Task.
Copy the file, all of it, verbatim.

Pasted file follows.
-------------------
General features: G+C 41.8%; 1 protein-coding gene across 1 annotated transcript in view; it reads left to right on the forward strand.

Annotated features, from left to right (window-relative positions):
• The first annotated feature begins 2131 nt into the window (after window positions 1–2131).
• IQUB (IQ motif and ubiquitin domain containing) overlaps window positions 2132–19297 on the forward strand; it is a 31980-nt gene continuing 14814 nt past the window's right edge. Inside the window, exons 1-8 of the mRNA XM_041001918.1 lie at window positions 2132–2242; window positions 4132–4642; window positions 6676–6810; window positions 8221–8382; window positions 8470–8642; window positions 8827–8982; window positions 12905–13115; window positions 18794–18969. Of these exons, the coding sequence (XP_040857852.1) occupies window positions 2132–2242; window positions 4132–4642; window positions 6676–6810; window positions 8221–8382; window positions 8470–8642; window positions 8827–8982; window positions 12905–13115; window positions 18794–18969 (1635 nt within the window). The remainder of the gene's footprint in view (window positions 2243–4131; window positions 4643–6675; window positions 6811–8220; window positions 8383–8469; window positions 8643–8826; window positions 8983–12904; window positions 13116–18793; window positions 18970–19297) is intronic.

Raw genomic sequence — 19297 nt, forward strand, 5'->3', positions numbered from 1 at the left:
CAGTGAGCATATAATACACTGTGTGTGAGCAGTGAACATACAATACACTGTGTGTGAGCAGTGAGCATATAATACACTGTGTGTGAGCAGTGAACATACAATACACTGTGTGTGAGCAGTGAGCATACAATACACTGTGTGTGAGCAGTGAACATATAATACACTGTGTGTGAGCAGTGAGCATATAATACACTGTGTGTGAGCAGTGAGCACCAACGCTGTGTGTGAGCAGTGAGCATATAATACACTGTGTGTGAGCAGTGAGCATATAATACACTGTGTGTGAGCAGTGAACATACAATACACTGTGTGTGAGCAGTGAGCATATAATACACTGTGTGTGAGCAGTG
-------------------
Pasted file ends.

General features: G+C 41.8%; 1 protein-coding gene across 1 annotated transcript in view; it reads left to right on the forward strand.

Annotated features, from left to right (window-relative positions):
• The first annotated feature begins 2131 nt into the window (after window positions 1–2131).
• IQUB (IQ motif and ubiquitin domain containing) overlaps window positions 2132–19297 on the forward strand; it is a 31980-nt gene continuing 14814 nt past the window's right edge. Inside the window, exons 1-8 of the mRNA XM_041001918.1 lie at window positions 2132–2242; window positions 4132–4642; window positions 6676–6810; window positions 8221–8382; window positions 8470–8642; window positions 8827–8982; window positions 12905–13115; window positions 18794–18969. Of these exons, the coding sequence (XP_040857852.1) occupies window positions 2132–2242; window positions 4132–4642; window positions 6676–6810; window positions 8221–8382; window positions 8470–8642; window positions 8827–8982; window positions 12905–13115; window positions 18794–18969 (1635 nt within the window). The remainder of the gene's footprint in view (window positions 2243–4131; window positions 4643–6675; window positions 6811–8220; window positions 8383–8469; window positions 8643–8826; window positions 8983–12904; window positions 13116–18793; window positions 18970–19297) is intronic.

Raw genomic sequence — 19297 nt, forward strand, 5'->3', positions numbered from 1 at the left:
CAGTGAGCATATAATACACTGTGTGTGAGCAGTGAACATACAATACACTGTGTGTGAGCAGTGAGCATATAATACACTGTGTGTGAGCAGTGAACATACAATACACTGTGTGTGAGCAGTGAGCATACAATACACTGTGTGTGAGCAGTGAACATATAATACACTGTGTGTGAGCAGTGAGCATATAATACACTGTGTGTGAGCAGTGAGCACCAACGCTGTGTGTGAGCAGTGAGCATATAATACACTGTGTGTGAGCAGTGAGCATATAATACACTGTGTGTGAGCAGTGAACATACAATACACTGTGTGTGAGCAGTGAGCATATAATACACTGTGTGTGAGCAGTG